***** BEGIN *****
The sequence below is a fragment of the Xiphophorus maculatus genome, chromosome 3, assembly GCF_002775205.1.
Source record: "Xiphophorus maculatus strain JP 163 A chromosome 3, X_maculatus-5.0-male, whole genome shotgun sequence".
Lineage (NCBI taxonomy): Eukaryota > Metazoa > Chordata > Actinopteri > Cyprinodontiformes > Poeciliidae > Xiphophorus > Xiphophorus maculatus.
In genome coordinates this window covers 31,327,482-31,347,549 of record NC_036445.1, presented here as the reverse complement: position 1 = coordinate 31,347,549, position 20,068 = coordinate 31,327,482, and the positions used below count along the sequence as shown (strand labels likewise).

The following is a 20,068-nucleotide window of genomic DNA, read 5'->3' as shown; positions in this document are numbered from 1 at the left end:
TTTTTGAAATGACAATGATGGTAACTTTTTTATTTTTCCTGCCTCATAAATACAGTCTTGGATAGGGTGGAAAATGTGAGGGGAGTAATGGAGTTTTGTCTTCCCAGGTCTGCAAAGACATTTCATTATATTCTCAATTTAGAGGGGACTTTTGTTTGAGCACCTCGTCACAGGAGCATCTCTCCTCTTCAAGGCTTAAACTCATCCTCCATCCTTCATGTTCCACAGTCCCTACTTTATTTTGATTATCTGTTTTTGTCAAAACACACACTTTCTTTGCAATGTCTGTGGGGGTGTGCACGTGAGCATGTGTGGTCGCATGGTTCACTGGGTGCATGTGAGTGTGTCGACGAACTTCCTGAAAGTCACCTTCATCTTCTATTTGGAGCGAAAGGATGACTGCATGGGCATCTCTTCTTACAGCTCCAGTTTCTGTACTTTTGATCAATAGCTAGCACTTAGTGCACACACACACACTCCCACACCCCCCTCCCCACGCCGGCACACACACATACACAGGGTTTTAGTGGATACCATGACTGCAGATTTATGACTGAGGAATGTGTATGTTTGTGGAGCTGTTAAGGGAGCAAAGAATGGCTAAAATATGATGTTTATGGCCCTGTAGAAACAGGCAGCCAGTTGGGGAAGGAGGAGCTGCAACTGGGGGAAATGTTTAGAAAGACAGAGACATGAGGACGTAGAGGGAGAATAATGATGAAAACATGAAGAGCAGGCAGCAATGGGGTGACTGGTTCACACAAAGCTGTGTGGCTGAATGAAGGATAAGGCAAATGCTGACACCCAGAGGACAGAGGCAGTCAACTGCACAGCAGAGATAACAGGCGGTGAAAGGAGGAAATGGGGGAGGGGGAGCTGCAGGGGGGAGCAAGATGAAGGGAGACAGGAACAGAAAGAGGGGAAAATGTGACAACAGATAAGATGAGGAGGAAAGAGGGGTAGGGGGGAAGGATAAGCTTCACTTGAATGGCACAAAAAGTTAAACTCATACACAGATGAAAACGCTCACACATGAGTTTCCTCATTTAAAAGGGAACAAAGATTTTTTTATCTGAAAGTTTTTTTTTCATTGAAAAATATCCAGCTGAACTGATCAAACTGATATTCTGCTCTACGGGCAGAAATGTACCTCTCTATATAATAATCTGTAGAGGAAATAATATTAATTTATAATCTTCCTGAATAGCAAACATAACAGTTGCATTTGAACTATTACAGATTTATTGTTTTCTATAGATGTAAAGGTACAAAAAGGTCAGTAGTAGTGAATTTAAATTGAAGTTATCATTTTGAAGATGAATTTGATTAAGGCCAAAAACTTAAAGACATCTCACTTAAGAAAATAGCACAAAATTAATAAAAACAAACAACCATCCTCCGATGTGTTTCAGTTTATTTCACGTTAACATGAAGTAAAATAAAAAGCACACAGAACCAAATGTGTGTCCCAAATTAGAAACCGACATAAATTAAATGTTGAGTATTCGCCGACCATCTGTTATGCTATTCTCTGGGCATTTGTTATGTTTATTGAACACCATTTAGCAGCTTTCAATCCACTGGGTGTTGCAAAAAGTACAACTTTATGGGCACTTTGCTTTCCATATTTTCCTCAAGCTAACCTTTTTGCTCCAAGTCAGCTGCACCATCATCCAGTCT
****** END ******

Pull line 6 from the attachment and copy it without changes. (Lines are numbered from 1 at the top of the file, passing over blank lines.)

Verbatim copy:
TTTTTGAAATGACAATGATGGTAACTTTTTTATTTTTCCTGCCTCATAAATACAGTCTTGGATAGGGTGGAAAATGTGAGGGGAGTAATGGAGTTTTGTCTTCCCAGGTCTGCAAAGACATTTCATTATATTCTCAATTTAGAGGGGACTTTTGTTTGAGCACCTCGTCACAGGAGCATCTCTCCTCTTCAAGGCTTAAACTCATCCTCCATCCTTCATGTTCCACAGTCCCTACTTTATTTTGATTATCTGTTTTTGTCAAAACACACACTTTCTTTGCAATGTCTGTGGGGGTGTGCACGTGAGCATGTGTGGTCGCATGGTTCACTGGGTGCATGTGAGTGTGTCGACGAACTTCCTGAAAGTCACCTTCATCTTCTATTTGGAGCGAAAGGATGACTGCATGGGCATCTCTTCTTACAGCTCCAGTTTCTGTACTTTTGATCAATAGCTAGCACTTAGTGCACACACACACACTCCCACACCCCCCTCCCCACGCCGGCACACACACATACACAGGGTTTTAGTGGATACCATGACTGCAGATTTATGACTGAGGAATGTGTATGTTTGTGGAGCTGTTAAGGGAGCAAAGAATGGCTAAAATATGATGTTTATGGCCCTGTAGAAACAGGCAGCCAGTTGGGGAAGGAGGAGCTGCAACTGGGGGAAATGTTTAGAAAGACAGAGACATGAGGACGTAGAGGGAGAATAATGATGAAAACATGAAGAGCAGGCAGCAATGGGGTGACTGGTTCACACAAAGCTGTGTGGCTGAATGAAGGATAAGGCAAATGCTGACACCCAGAGGACAGAGGCAGTCAACTGCACAGCAGAGATAACAGGCGGTGAAAGGAGGAAATGGGGGAGGGGGAGCTGCAGGGGGGAGCAAGATGAAGGGAGACAGGAACAGAAAGAGGGGAAAATGTGACAACAGATAAGATGAGGAGGAAAGAGGGGTAGGGGGGAAGGATAAGCTTCACTTGAATGGCACAAAAAGTTAAACTCATACACAGATGAAAACGCTCACACATGAGTTTCCTCATTTAAAAGGGAACAAAGATTTTTTTATCTGAAAGTTTTTTTTTCATTGAAAAATATCCAGCTGAACTGATCAAACTGATATTCTGCTCTACGGGCAGAAATGTACCTCTCTATATAATAATCTGTAGAGGAAATAATATTAATTTATAATCTTCCTGAATAGCAAACATAACAGTTGCATTTGAACTATTACAGATTTATTGTTTTCTATAGATGTAAAGGTACAAAAAGGTCAGTAGTAGTGAATTTAAATTGAAGTTATCATTTTGAAGATGAATTTGATTAAGGCCAAAAACTTAAAGACATCTCACTTAAGAAAATAGCACAAAATTAATAAAAACAAACAACCATCCTCCGATGTGTTTCAGTTTATTTCACGTTAACATGAAGTAAAATAAAAAGCACACAGAACCAAATGTGTGTCCCAAATTAGAAACCGACATAAATTAAATGTTGAGTATTCGCCGACCATCTGTTATGCTATTCTCTGGGCATTTGTTATGTTTATTGAACACCATTTAGCAGCTTTCAATCCACTGGGTGTTGCAAAAAGTACAACTTTATGGGCACTTTGCTTTCCATATTTTCCTCAAGCTAACCTTTTTGCTCCAAGTCAGCTGCACCATCATCCAGTCT